Search This Blog

Wednesday, January 11, 2012

The Great Impoverishment Continues... Manifest Destiny of Greed

Hope rekindled in the Ghost Dance


The Great Impoverishment which has seen wages stagnate and fall, which has seen jobs shipped away, continues with an attack against our rights. It began 30 years ago and has been the greatest wealth transfer in the history of mankind, and now that 1% of the people hold the wealth, there begins the assault on the human rights of the 99%.

We simple, everyday Americans will be the new Indians driven from our homes; we will be the new slaves to the military-industrial-corporate complex; we will haunt the new reserves and plantations.
The script of the new global economy was written years ago, and we see its fruition now: devastated cities and devastated peoples.


From our tears will come the earthquake and the hurricane.

We read:

http://indiancountrytodaymedianetwork.com/ict_sbc/the-higher-law-background-of-the-u-s-constitution
The ‘Higher Law Background’ of the U.S. Constitution
By Steven Newcomb
On December 31, 2011, President Barack Obama signed the National Defense Authorization Act (NDAA) for 2012. By doing so, he thereby placed his imprimatur as President of the United States on a provision in that Act that codifies in U.S. law the military detention of anyone in the world, without charge or trial, and without a time limit. Even U.S. citizens can be held until the end of hostilities in a climate of war that has been called “generational.
As an American Indian, I find this development unbelievably fascinating, and unnerving. Think about the irony: The first African American President of the United States, a former civil rights attorney and professor of constitutional law, has now become a President of the United States who has helped to further undermine, and perhaps destroy, the U.S. Constitution. He has done so by signing into U.S. law a legislative provision—which he requested—that, in effect, guts the tradition of habeas corpus, and arguably institutes martial law in the United States...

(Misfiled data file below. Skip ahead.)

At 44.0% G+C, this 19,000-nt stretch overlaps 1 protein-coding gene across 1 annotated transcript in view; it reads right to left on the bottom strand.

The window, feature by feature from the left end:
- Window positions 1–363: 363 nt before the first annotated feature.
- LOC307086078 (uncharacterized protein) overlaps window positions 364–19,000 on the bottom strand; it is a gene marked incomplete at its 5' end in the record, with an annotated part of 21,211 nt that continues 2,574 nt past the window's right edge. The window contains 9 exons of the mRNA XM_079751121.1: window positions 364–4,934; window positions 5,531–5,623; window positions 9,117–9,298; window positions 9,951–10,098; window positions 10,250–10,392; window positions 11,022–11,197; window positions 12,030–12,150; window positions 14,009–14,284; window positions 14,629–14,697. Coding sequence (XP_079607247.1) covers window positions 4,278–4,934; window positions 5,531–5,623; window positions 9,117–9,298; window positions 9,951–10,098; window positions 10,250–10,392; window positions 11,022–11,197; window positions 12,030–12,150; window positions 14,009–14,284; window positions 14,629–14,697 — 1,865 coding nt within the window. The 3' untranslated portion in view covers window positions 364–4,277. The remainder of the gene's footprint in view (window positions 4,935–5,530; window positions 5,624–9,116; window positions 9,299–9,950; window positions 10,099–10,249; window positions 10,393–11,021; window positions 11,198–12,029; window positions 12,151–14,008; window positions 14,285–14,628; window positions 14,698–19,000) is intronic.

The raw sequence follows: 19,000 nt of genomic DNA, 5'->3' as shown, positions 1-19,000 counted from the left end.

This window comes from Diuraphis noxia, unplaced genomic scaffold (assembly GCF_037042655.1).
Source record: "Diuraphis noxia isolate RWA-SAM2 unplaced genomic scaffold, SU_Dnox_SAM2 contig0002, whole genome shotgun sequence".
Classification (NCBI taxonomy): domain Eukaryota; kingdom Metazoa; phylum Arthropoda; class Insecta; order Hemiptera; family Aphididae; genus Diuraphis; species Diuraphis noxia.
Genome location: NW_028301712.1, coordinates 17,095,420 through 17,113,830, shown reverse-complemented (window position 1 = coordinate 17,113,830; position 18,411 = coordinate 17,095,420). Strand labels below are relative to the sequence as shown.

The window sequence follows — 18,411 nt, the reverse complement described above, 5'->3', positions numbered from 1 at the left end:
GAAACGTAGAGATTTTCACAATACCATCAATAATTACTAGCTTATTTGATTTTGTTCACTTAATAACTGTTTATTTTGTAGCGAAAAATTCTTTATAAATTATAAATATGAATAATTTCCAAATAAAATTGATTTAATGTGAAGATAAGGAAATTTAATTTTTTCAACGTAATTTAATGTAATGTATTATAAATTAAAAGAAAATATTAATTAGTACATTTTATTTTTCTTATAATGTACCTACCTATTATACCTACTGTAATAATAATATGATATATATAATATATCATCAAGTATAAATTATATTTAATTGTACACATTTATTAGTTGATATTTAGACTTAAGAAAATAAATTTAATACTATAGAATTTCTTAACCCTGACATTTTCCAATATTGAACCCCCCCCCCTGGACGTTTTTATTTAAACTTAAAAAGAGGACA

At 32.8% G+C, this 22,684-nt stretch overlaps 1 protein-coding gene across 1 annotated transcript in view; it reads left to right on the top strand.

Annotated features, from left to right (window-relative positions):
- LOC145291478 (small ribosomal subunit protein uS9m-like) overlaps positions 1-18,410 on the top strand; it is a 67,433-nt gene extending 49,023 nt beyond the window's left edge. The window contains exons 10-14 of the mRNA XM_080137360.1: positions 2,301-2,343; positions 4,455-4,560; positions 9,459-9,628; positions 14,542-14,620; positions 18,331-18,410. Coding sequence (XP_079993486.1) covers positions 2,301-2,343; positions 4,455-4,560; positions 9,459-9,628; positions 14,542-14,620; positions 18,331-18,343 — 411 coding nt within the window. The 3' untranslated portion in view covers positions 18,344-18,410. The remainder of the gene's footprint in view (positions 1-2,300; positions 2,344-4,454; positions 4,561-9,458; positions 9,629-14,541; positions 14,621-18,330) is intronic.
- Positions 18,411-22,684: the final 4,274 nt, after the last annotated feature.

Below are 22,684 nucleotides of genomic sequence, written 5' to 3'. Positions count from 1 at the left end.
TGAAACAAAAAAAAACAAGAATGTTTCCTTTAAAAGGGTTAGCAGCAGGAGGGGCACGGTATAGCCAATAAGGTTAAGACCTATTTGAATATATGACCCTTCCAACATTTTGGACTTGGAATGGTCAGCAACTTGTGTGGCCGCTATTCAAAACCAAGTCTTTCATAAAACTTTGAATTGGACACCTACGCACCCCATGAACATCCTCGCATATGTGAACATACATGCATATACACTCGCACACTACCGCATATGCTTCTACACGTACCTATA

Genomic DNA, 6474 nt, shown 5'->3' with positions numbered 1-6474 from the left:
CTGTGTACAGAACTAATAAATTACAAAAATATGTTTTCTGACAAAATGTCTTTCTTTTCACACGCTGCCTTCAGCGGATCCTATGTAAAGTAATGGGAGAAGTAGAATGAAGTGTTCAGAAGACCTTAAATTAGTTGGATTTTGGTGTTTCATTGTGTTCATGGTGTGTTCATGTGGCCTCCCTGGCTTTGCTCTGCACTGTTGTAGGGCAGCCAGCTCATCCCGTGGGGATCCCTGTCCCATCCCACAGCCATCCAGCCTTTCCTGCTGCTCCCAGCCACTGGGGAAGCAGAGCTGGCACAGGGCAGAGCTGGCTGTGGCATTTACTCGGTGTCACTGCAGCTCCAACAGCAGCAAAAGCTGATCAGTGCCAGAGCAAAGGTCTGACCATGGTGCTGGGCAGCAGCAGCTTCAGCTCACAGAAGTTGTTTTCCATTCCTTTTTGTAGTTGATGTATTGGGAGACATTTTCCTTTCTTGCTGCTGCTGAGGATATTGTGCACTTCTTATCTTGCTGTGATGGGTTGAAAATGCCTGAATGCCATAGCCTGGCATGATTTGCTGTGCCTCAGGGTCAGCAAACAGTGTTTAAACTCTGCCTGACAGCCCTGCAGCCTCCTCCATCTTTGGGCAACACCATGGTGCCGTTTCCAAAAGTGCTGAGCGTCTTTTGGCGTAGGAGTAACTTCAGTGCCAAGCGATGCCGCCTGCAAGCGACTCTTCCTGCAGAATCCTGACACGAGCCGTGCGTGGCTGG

... John Locke was another political thinker who provided ideas that... had “impressed themselves most definitely upon American constitutional law.” Locke said that “legislative power is not the ultimate power of the commonwealth, for ‘the community perpetually retains a supreme power of saving themselves from the attempts and designs of anybody, even their legislators, whenever they shall be so foolish or so wicked as to lay and carry on designs against the liberties and property of the subject.’” Or, as the Antigone of Sophocles put it in 442 B.C., “an unjust law is not a law.”
We have walked that trail of tears too long now. It is time.
--

4 comments:

Baysage said...

I'll believe it's time when I see pike- and torch-bearing middle class (or should I say former middle class?) citizens out on the streets calling for the blood of bankers and hedge fund managers. It's time theoretically. Actually past time. But I don't see many Indians on the horizon.

Montag said...

The reason you do not see them on the horizon is the fact that our Wounded Knee has already happened.

Bankers and hedge fund manager are conceited pawns in the game being played.

We must define our goals and focus on exactly what we are trying to achieve, otherwise we will end up like the feckless Tea Party: a bunch of ill-informed losers with nothing but impotent anger.

Baysage said...

A lot of people profess to find some glimmers of hope in the "Occupy" movement. If you choose to see in it the faint stirrings of the victims of one percent worldwide, and I think that view is valid, then the Indians may be still behind several ridge lines out there in the distance.

There are so many issues, so many outrages, it's going to be difficult to get a clear focus. But is that not the case with all revolutions?

Montag said...

Right you are, and that is exactly why I was so happy to get your " F-Stop" (focus) comment on the Republican Party: that the common "focus" was the prevention of expansion of slavery since such expansion was held to be inimical to free labor.

All the outrages that try our souls collapsed into the singularity of the need to define the over-arching reason for our continued discontent and marginalization...

I was quite happy about it. Did not have anyone to talk to it about. I felt like Dr. House having resolved a thorny case.